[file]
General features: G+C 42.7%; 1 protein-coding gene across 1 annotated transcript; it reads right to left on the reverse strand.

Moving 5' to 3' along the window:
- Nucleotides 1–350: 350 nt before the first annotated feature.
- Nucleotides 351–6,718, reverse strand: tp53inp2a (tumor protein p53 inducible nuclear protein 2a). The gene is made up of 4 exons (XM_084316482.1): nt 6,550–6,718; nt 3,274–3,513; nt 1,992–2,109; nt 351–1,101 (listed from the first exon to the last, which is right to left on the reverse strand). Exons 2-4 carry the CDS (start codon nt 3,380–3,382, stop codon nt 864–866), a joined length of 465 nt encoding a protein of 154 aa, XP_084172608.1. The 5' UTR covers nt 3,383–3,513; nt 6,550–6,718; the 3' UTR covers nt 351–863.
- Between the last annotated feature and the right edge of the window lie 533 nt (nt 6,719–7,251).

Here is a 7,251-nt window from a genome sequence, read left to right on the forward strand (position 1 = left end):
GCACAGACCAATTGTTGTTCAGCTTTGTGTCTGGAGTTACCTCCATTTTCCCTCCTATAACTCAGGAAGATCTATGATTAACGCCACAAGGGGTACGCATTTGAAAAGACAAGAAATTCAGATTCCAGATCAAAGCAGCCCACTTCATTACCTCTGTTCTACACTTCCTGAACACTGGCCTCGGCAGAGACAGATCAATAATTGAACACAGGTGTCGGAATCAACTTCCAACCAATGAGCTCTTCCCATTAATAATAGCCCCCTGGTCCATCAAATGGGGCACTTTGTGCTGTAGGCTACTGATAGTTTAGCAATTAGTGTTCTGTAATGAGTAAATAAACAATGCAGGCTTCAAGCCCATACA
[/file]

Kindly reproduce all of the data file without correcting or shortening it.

General features: G+C 42.7%; 1 protein-coding gene across 1 annotated transcript; it reads right to left on the reverse strand.

Moving 5' to 3' along the window:
- Nucleotides 1–350: 350 nt before the first annotated feature.
- Nucleotides 351–6,718, reverse strand: tp53inp2a (tumor protein p53 inducible nuclear protein 2a). The gene is made up of 4 exons (XM_084316482.1): nt 6,550–6,718; nt 3,274–3,513; nt 1,992–2,109; nt 351–1,101 (listed from the first exon to the last, which is right to left on the reverse strand). Exons 2-4 carry the CDS (start codon nt 3,380–3,382, stop codon nt 864–866), a joined length of 465 nt encoding a protein of 154 aa, XP_084172608.1. The 5' UTR covers nt 3,383–3,513; nt 6,550–6,718; the 3' UTR covers nt 351–863.
- Between the last annotated feature and the right edge of the window lie 533 nt (nt 6,719–7,251).

Here is a 7,251-nt window from a genome sequence, read left to right on the forward strand (position 1 = left end):
GCACAGACCAATTGTTGTTCAGCTTTGTGTCTGGAGTTACCTCCATTTTCCCTCCTATAACTCAGGAAGATCTATGATTAACGCCACAAGGGGTACGCATTTGAAAAGACAAGAAATTCAGATTCCAGATCAAAGCAGCCCACTTCATTACCTCTGTTCTACACTTCCTGAACACTGGCCTCGGCAGAGACAGATCAATAATTGAACACAGGTGTCGGAATCAACTTCCAACCAATGAGCTCTTCCCATTAATAATAGCCCCCTGGTCCATCAAATGGGGCACTTTGTGCTGTAGGCTACTGATAGTTTAGCAATTAGTGTTCTGTAATGAGTAAATAAACAATGCAGGCTTCAAGCCCATACA